2012 Melbourne Festival Reports

As part of Melbourne Festival

Write:FAULT LINES   Time:2012/10/11   Hits:160

Malthouse Theatre, VIC
October 11 2012
As part of Melbourne Festival
By Natalie Papps.
Fault Lines is an international collaboration between two nations who have experienced the devastation, loss, and ongoing after effects of an earthquake. New Zealand choreographer and the director of Fault Lines, Sara Brodie, has produced an emotive dance piece based on the 2008 earthquake in China’s Sichuan province.  China’s Leshan Song and Dance Troupe brought Sara’s vision to the stage with grace and a compellingly expressive performance.
Fault Lines demonstrated the impact of a natural disaster on the human race, both individually, and as a community.  At the beginning of Fault Lines, the dancers were walking briskly around the stage totally immersed in their phones and the technological world. Each was rushing around in order to attend to daily tasks, all the while completely detached from those around them. In a few short seconds, the lives of these people were changed forever.
The earthquake hit with intensity, and inflicted fear, trauma, and not only the loss of loved ones, but the loss of inner peace.  The choreography and the dancers took the audience on the roller coaster journey that followed this event.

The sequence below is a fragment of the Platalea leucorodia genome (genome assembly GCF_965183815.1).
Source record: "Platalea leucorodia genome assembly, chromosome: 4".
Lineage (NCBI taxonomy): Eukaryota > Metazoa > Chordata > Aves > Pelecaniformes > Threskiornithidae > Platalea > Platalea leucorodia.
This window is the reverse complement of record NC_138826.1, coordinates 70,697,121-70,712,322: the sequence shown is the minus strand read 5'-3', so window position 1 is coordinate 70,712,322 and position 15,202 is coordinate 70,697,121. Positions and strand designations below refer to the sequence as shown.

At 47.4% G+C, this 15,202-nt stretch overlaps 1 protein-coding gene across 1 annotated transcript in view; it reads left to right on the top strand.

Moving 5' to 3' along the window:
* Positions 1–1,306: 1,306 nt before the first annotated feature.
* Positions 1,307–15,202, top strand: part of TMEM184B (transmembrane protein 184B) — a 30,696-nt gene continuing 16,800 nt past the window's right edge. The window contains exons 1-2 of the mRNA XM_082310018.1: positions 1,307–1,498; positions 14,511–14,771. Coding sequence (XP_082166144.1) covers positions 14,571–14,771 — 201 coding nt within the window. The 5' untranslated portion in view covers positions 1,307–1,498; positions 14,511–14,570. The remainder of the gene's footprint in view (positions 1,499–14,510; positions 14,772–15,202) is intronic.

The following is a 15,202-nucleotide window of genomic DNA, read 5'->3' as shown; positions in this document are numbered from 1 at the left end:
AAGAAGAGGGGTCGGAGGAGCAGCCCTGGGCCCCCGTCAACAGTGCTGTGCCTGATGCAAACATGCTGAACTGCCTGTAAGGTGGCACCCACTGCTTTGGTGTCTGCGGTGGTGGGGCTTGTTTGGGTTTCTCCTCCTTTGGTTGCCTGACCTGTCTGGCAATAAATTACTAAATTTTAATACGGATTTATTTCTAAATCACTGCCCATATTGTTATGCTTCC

Rest seemed impossible in the weeks and months that followed, with every sound and vibration striking fear into all those desperately seeking peace. The aftershocks from this earthquake were still being felt three and a half years later. From sadness and anger, to the strength and camaraderie that is born out of tragedy, this dance piece had me wiping tears from my cheeks. When I read that most of the dancers had personally experienced the earthquake, I felt privileged to be part of the audience, and honoured to see dancers who were able to re-live such a tragedy through their art.  Not only was this piece inspired by the China earthquake of 2008, but also the 2011 earthquake that hit Christchurch, on New Zealand’s South Island. This performance demonstrated sensitivity to those who lived through the horror that was so remarkably depicted on the stage.
The music and lighting were perfectly synchronized to the event, the emotions and the choreography. The story told through dance, was supported by a story told through words, both spoken and written.
By the end of the performance, modern day China with all its available technology, had given way to the inner peace and calm that can be discovered through the more traditional Chinese martial art, Tai Chi. The dancers moved with such grace and ease, it was as though they were weightless. This is a must see performance. It is not only an example of the aptitude of Sara Brodie, her team and the dancers, but an opportunity to witness the impact of a devastating earthquake told by those who have experienced it first hand; an event that to this day affects the lives of thousands.